It creates a TCP server, listening to port 80. Upon receiving a web request, if sends back a simple webpage and closes the connection. Now log on to the ESPToy-xx WiFi, open a browser and type in 192.168.4.1, you will see the webpage returned by the module. If this was to be done with the AT firmware, you would have to use a microcontroller to send commands to ESP, and the code size can easily triple or quadruple the above script. So it’s a total time saver!

File System. Another advantage of the Lua firmware is that it supports a file system. The ESP-12 SMD module has 512KB flash memory space, enough to store many scripts and data files. If this was to be done on the Arduino, you would have to use a SD card shield or EEPROM shield to provide compatible size of storage. So this is yet another invaluable feature.

Using ESPlorer. To work with ESPToy 1.2, I recommend using the ESPlorer software — a Java-based GUI for easily uploading scripts to the ESP module. It supports sending individual commands, saving scripts to files, running script files, removing files. If a script named init.lua exists on the module, the firmware will automatically execute the script upon booting. This is how the startup demo is set to run.

Re-Flashing Firmware. To upgrade the firmware (to newer Lua versions), or to revert back to the AT firmware, you can use the esptool — a Python-based script. Using ESPToy, press and hold the on-board pushbutton while plugging in a mini-USB cable. This will allow the ESP module to enter bootloading mode. Then run esptool to upload a new firmware.

Resources. You can find additional information and examples projects using the Lua firmware from the following websites:

Also, you may want to check a few tutorials of the Lua programming language to get familiar with it.

Purchase Link. In conclusion, this post is meant to be a crash course of the Lua firmware and the basic usage instructions of ESPToy 1.2. This new version of ESPToy is immediately available at the Rayshobby Shop — it replaces the previous version, and is priced at $16 ($8 cheaper than the previous version!). Give it a try, and have fun!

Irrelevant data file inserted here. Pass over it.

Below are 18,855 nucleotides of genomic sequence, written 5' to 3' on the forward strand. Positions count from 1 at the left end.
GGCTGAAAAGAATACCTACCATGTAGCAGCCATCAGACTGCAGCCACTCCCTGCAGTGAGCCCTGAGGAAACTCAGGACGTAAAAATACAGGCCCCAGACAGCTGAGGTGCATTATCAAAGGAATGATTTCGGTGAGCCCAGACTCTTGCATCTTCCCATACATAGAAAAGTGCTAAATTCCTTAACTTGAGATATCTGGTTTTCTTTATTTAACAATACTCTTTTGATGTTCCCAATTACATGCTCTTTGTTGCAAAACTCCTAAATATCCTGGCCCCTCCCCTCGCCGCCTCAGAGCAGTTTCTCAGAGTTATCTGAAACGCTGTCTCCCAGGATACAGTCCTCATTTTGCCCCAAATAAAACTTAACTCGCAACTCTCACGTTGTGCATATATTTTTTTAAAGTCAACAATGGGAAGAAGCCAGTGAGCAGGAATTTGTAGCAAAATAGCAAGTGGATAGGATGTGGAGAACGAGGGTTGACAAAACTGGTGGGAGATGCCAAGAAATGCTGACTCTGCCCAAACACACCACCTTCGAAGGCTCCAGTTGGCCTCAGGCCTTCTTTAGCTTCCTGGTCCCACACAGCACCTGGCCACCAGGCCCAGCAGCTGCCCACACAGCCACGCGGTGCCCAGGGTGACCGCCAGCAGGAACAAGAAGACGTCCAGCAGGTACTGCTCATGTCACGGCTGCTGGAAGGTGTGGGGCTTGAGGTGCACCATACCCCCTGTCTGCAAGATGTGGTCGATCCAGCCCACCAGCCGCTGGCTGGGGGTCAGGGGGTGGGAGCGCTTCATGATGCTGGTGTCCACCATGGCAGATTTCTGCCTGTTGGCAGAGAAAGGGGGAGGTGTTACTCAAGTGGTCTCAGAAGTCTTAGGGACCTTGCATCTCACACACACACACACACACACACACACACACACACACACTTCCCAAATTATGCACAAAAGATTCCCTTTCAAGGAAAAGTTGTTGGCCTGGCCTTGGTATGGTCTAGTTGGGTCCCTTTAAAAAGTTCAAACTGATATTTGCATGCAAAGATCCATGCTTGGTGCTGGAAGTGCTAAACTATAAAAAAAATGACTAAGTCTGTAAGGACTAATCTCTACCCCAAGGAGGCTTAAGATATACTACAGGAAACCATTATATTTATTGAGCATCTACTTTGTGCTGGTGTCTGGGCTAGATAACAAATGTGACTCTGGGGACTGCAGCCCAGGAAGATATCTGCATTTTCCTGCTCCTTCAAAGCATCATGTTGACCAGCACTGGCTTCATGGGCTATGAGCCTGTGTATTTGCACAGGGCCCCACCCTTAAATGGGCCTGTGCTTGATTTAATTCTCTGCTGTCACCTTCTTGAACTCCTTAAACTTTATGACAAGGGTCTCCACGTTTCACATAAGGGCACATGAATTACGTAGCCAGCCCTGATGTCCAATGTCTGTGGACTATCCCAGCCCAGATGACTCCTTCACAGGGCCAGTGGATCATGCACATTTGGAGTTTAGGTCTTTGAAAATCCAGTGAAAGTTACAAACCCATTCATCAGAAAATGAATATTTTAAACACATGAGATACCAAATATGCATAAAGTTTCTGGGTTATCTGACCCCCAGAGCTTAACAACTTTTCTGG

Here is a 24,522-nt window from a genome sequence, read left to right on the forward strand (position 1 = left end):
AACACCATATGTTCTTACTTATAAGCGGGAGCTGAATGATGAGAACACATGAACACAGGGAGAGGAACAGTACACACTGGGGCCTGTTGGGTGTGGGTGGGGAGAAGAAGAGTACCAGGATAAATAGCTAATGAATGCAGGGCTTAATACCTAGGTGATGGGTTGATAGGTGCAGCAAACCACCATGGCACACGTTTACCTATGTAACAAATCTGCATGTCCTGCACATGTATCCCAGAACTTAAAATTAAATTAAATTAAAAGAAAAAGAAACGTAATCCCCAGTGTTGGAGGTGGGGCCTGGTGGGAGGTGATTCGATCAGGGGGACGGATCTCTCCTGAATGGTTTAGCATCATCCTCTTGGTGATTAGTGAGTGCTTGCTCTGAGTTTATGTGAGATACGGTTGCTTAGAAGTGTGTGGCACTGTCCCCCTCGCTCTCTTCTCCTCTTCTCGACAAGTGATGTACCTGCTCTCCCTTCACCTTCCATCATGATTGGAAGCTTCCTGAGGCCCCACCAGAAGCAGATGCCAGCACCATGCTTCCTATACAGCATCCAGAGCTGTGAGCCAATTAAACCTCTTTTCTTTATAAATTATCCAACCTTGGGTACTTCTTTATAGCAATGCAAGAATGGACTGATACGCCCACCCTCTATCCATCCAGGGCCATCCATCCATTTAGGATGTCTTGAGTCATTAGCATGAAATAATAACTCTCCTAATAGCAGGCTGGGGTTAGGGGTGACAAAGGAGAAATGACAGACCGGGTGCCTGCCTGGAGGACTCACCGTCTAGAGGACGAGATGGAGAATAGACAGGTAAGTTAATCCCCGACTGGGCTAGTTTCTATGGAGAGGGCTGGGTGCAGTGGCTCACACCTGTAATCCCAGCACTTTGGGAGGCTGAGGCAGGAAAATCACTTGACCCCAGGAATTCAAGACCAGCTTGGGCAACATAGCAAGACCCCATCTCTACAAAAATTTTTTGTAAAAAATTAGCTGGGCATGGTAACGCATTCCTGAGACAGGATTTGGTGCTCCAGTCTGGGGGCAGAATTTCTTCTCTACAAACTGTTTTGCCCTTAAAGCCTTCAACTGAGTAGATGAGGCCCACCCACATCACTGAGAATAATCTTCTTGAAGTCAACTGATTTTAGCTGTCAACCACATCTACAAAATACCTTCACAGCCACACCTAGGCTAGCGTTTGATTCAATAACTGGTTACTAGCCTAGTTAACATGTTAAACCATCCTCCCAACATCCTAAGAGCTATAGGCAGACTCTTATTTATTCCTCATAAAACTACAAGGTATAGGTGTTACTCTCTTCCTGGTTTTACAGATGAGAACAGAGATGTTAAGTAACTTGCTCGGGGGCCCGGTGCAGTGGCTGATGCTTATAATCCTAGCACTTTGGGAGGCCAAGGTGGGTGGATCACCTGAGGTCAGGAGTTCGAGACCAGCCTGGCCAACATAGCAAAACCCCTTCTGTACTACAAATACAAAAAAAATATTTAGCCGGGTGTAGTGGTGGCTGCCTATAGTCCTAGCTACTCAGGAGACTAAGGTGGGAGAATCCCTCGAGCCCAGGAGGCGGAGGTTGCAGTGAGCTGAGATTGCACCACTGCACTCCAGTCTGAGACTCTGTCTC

Introducing the ESP8266 WiFi Toy (ESPToy)



Content

ESP8266 — a very low-cost and flexible Serial-to-WiFi module that has gained a lot of popularity recently. It allows any microcontroller to have WiFi capability by simply using serial communication. In a previous blog post, I demonstrated how to use ESP8266 combined with an Arduino to set up a very simple web server. This time I built a standalone gadget for prototyping called the ESP8266 Toy (or ESPToy for short). There is also a more serious web server demo in the end that shows how to serve HTML files from a SD card, and using JSON and AJAX to implement prettier web design.

You should also know that there has been a lot of on-going development for this module. For example, there is a Lua-based firmware for ESP8266, which is quite amazing. Also check out the community forum here.

As usual, a video demo first:

New ESPToy 1.2:

Original ESPToy 1.0/1.1: Youtube Video Link


ESP8266 module and ESP8266 Toy are available for purchase at Rayshobby Store.


Features

New ESPToy 1.2:

  • ESP-12 SMD WiFi module, pre-flashed with Lua firmware and a startup demo script.
  • 3.3V 250mA linear regulator.
  • Programming using the on-board mini-USB port.
  • One color (RGB) LED, one pushbutton (used as a general-purpose pushbutton as well as for re-flashing firmware)
  • Additional pin headers for connecting external components and/or breadboard experiments.

IMG_0716server_example


Original ESPToy v1.0/1.1 (retired)

  • ATmega644 @ 3.3V, 16MHz, with CH340G USB-serial converter and Arduino bootloader.
  • 3.3V 500mA linear regulator.
  • Programming in Arduino using the on-board mini-USB port.
  • One color (RGB) LED, one pushbutton, one reset button. (New on version 1.1: one additional button on ESP8266’s GPIO0 pin, useful for firmware upgrade)
  • One light sensor (LDR), one temperature sensor (TDR).
  • One 2×4 pin header to fit ESP8266.
  • Additional pin headers for connecting external components and/or breadboard experiments.